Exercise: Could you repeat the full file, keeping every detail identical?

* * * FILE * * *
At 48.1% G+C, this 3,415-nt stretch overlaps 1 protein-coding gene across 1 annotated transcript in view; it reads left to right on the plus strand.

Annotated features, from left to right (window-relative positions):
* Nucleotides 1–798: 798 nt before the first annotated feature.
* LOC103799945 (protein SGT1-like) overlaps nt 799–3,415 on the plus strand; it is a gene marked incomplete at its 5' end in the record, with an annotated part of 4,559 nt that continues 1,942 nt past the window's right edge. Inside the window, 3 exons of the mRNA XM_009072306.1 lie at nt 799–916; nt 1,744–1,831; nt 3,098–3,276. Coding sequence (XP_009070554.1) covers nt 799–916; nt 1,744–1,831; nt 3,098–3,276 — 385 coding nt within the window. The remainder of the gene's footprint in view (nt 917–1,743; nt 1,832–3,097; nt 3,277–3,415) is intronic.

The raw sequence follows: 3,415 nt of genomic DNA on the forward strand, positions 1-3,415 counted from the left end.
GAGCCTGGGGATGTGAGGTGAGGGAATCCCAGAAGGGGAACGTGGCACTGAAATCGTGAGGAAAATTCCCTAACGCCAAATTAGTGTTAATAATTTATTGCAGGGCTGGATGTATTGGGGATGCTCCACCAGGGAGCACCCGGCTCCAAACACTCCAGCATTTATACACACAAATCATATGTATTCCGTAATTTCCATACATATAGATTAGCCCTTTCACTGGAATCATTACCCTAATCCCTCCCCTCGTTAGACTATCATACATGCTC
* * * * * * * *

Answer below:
At 48.1% G+C, this 3,415-nt stretch overlaps 1 protein-coding gene across 1 annotated transcript in view; it reads left to right on the plus strand.

Annotated features, from left to right (window-relative positions):
* Nucleotides 1–798: 798 nt before the first annotated feature.
* LOC103799945 (protein SGT1-like) overlaps nt 799–3,415 on the plus strand; it is a gene marked incomplete at its 5' end in the record, with an annotated part of 4,559 nt that continues 1,942 nt past the window's right edge. Inside the window, 3 exons of the mRNA XM_009072306.1 lie at nt 799–916; nt 1,744–1,831; nt 3,098–3,276. Coding sequence (XP_009070554.1) covers nt 799–916; nt 1,744–1,831; nt 3,098–3,276 — 385 coding nt within the window. The remainder of the gene's footprint in view (nt 917–1,743; nt 1,832–3,097; nt 3,277–3,415) is intronic.

The raw sequence follows: 3,415 nt of genomic DNA on the forward strand, positions 1-3,415 counted from the left end.
GAGCCTGGGGATGTGAGGTGAGGGAATCCCAGAAGGGGAACGTGGCACTGAAATCGTGAGGAAAATTCCCTAACGCCAAATTAGTGTTAATAATTTATTGCAGGGCTGGATGTATTGGGGATGCTCCACCAGGGAGCACCCGGCTCCAAACACTCCAGCATTTATACACACAAATCATATGTATTCCGTAATTTCCATACATATAGATTAGCCCTTTCACTGGAATCATTACCCTAATCCCTCCCCTCGTTAGACTATCATACATGCTC